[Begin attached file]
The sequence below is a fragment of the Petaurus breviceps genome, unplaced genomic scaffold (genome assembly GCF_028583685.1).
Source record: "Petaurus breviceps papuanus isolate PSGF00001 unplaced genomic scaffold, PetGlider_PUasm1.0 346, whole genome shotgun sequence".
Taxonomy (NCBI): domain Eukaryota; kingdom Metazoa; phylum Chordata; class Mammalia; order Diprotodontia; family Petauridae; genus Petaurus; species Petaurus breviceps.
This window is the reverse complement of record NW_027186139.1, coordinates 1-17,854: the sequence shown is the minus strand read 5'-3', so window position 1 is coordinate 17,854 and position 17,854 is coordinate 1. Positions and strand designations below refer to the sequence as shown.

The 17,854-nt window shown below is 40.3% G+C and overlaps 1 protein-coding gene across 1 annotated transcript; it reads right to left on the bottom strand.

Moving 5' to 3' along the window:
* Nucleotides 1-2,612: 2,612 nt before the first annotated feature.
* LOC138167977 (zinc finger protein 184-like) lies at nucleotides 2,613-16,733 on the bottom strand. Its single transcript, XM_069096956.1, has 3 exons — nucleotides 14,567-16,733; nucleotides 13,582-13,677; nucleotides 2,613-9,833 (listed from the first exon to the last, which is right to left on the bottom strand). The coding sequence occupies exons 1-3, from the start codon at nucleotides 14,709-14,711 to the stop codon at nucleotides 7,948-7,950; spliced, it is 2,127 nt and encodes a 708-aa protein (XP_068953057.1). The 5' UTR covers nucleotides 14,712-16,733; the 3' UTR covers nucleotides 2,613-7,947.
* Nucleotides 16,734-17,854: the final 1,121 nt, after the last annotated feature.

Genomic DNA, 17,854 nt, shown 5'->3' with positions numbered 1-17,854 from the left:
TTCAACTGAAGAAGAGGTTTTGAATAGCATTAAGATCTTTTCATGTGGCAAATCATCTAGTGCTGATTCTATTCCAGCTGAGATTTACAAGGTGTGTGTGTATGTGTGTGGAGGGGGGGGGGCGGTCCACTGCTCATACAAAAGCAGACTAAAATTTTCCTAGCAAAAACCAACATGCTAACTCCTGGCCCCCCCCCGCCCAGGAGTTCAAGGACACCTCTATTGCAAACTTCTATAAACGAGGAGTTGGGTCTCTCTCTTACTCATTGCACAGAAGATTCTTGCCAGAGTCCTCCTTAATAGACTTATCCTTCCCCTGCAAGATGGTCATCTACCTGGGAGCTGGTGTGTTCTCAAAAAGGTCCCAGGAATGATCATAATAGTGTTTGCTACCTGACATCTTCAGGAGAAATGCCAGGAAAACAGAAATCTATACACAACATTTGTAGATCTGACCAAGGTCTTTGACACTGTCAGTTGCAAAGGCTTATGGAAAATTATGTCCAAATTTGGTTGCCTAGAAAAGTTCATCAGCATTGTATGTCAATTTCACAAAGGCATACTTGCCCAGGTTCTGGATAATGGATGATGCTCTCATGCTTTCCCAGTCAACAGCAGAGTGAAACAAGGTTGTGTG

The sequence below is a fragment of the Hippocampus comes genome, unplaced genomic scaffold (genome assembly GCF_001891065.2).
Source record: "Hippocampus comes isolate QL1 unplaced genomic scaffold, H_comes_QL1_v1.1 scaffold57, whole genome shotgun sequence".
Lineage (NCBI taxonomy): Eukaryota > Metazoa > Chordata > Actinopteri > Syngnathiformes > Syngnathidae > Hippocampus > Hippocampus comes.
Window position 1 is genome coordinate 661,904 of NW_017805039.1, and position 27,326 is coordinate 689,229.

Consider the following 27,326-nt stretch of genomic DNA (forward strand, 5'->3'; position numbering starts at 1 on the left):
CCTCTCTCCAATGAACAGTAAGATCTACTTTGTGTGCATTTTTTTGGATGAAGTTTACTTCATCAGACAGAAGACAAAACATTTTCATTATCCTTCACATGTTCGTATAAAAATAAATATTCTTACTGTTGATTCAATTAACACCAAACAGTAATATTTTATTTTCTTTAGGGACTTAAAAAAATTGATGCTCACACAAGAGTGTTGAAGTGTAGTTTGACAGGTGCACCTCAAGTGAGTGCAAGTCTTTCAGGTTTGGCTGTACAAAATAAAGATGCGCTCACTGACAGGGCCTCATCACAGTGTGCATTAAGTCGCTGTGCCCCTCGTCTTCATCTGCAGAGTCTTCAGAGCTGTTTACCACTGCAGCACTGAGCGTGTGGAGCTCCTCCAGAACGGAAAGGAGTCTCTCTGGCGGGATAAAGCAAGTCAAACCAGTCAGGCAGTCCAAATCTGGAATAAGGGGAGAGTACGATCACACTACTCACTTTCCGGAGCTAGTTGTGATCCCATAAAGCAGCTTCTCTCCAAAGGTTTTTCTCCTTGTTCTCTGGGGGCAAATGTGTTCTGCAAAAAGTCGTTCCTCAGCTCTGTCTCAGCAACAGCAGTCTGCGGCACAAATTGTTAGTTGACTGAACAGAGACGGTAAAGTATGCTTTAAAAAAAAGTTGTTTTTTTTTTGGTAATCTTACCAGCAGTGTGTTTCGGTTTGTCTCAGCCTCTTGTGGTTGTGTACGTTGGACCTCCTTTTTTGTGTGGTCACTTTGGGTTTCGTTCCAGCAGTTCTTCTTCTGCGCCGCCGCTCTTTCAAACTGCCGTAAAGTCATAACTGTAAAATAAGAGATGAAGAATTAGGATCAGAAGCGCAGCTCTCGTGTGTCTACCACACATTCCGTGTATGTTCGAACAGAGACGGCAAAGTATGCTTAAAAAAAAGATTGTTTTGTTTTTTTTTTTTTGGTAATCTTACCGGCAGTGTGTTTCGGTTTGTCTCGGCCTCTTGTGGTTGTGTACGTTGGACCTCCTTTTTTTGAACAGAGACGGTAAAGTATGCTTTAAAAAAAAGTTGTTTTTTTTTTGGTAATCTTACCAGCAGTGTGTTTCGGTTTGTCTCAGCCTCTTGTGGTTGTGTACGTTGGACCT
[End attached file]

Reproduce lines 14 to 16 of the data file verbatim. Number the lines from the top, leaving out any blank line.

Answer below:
Lineage (NCBI taxonomy): Eukaryota > Metazoa > Chordata > Actinopteri > Syngnathiformes > Syngnathidae > Hippocampus > Hippocampus comes.
Window position 1 is genome coordinate 661,904 of NW_017805039.1, and position 27,326 is coordinate 689,229.

Consider the following 27,326-nt stretch of genomic DNA (forward strand, 5'->3'; position numbering starts at 1 on the left):